# Named arguments of functions in R

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Fundamentals of R
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Overview
Difficulty
Intermediate
Duration
27m
Students
55
Ratings
3.6/5
Description

Course Description

This module looks at functions, how to create functions, and how they can be used in R.

Learning Objectives

The objectives of this module are to provide you with an understanding of:

• How to define a function in R
• How to use built in functions in R
• What a return value is
• That functions can be stacked, and that they do not require an input
• That arguments can be named or

Intended Audience

Aimed at all who wish to learn the R programming language.

Pre-requisites

No prior knowledge of R is assumed

Delegates should already be familiar with basic programming concepts such as variables, scope and functions

Experience of another scripting language such as Python or Perl would be an advantage

Understanding mathematical concepts will be beneficial

Feedback

We welcome all feedback and suggestions - please contact us at qa.elearningadmin@qa.com to let us know what you think.

Transcript

- [Instructor] Functions have arguments. What arguments does say for example, the factor function take? We can use the args function on the factor function. This tells us that this function has one input called X, second input called levels, a third called labels, and so. We can pass arguments by tag which means that we call or pass them by their names. So, this has a downside and upside the negative being that we need to know all of the arguments the upside being that we can call the names in any order. Say for example, I had defined a factor of the I knew the names and I call them as being X, levels, labels, ordered, true, And that returns the factor to the screen. I could have used partial calling whereby I am matching up to the number of letters given. So let's say I had inputted in this factor again, but instead chose to drop off a couple of letters from each of my different factors, inputs, I can still see that are smart enough to pick up what I have entered and recognizes that the labels are defined by this B dollar and S. There is the potential for error in the instance where tags are not differentiated by partial names. Let's say I continue this journey of removing that is to help simplify my piece of code, I would see that there is a issue where the L for labels and levels overlaps and such that the tags are not differentiated sufficiently. So an error has arrived on the screen. We can pass arguments by position. It's useful when the arguments have an obvious interpretation. Say for example, in the instance that I had my whole labels and I could remove the names because we know their positions. However having seen the factor function you've now come to get used to what the T represents but if you had not seen the build up of this function, how would you know what this T represented?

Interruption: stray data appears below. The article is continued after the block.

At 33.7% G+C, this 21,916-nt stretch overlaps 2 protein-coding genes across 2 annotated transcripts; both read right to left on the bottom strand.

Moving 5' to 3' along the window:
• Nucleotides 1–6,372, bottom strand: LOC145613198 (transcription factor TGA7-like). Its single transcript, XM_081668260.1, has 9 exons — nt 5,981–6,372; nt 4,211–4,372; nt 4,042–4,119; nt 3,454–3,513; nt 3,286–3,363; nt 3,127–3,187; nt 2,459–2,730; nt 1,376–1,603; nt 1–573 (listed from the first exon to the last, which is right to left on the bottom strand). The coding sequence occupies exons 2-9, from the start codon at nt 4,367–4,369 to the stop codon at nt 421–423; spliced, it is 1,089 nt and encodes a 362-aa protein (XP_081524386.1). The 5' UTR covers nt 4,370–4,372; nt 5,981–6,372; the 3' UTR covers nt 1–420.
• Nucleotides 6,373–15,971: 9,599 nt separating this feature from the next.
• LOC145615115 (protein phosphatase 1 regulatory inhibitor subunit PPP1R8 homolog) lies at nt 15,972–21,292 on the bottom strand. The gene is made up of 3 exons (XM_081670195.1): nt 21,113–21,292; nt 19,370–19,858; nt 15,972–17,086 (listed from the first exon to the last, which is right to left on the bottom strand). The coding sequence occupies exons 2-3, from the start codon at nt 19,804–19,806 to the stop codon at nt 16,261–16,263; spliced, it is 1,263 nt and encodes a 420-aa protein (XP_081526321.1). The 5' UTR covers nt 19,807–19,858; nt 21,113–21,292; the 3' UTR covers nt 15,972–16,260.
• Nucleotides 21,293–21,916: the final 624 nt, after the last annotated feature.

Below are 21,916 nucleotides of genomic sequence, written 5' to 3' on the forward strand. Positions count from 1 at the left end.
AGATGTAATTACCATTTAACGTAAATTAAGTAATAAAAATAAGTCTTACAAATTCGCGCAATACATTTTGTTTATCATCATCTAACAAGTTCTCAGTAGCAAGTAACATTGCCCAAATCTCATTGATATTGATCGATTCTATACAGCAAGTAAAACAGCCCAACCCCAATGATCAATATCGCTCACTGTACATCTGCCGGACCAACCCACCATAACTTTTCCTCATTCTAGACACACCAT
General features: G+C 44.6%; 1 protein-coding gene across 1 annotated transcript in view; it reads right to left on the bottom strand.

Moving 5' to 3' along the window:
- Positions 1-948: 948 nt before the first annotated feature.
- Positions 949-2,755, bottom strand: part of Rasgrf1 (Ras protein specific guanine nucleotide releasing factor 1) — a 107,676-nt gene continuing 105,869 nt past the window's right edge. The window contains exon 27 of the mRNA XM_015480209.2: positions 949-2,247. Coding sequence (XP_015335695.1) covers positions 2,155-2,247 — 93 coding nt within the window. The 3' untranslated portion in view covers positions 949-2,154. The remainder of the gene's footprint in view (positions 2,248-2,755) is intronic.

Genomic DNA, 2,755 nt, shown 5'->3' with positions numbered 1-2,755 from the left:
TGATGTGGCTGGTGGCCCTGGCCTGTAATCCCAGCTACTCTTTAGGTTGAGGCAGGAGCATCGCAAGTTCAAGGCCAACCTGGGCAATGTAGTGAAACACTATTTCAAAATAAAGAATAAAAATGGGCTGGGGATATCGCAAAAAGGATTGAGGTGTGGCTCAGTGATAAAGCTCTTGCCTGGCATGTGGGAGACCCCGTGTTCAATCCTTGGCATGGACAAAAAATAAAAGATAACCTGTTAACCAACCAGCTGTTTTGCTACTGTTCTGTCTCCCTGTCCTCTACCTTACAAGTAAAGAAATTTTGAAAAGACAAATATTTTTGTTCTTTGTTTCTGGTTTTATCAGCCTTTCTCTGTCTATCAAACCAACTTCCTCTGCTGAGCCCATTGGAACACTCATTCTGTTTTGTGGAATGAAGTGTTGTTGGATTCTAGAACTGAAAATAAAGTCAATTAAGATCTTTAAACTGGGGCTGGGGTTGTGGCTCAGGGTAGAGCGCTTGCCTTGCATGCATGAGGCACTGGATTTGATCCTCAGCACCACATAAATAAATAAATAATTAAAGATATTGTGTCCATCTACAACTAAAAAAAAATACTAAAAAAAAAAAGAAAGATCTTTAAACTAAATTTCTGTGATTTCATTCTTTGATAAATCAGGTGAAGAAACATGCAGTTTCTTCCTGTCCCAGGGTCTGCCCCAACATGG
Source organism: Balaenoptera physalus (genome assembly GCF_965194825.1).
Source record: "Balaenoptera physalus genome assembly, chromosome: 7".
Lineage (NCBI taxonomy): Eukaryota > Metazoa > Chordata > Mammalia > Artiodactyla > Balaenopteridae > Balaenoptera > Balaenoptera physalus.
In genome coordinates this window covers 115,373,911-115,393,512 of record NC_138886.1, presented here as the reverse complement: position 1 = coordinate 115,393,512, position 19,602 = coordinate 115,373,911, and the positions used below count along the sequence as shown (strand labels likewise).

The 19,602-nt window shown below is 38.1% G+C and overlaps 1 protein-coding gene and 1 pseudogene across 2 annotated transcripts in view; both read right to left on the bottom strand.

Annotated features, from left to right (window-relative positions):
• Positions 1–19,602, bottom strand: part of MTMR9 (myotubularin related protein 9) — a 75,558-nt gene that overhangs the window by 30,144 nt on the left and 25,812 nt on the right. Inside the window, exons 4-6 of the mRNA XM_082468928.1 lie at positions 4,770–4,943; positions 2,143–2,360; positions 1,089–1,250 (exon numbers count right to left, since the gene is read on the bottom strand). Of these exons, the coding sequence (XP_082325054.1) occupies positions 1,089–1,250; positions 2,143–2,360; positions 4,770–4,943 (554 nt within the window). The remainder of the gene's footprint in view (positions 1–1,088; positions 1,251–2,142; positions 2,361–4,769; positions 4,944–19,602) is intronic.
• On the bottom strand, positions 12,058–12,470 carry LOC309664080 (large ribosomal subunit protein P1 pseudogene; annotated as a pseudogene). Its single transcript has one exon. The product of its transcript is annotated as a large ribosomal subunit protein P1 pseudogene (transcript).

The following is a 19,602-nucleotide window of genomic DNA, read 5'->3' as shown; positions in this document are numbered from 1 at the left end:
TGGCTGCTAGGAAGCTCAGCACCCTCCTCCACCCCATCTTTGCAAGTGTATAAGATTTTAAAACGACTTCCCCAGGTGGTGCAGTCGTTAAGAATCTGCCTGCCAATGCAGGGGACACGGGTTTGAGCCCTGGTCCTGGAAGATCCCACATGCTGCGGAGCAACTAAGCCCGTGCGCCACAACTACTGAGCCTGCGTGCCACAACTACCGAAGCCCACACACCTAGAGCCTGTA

About the Author
Kunal Haria
Data Science Trainer
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Kunal has worked with data for most of his career, ranging from diffusion markov chain processes to migrating reporting platforms.

Kunal has helped clients with early stage engagement and formed multi week training programme curriculum.

Kunal has a passion for statistics and data; he has delivered training relating to Hypothesis Testing, Exploring Data, Machine Learning Algorithms, and the Theory of Visualisation.

Data Scientist at a credit management company; applied statistical analysis to distressed portfolios.

Business Data Analyst at an investment bank; project to overhaul the legacy reporting and analytics platform.

Statistician within the Government Statistical Service; quantitative analysis and publishing statistical findings of emerging levels of council tax data.

Structured Credit Product Control at an investment bank; developing, maintaining, and deploying a PnL platform for the CVA Hedging trading desk.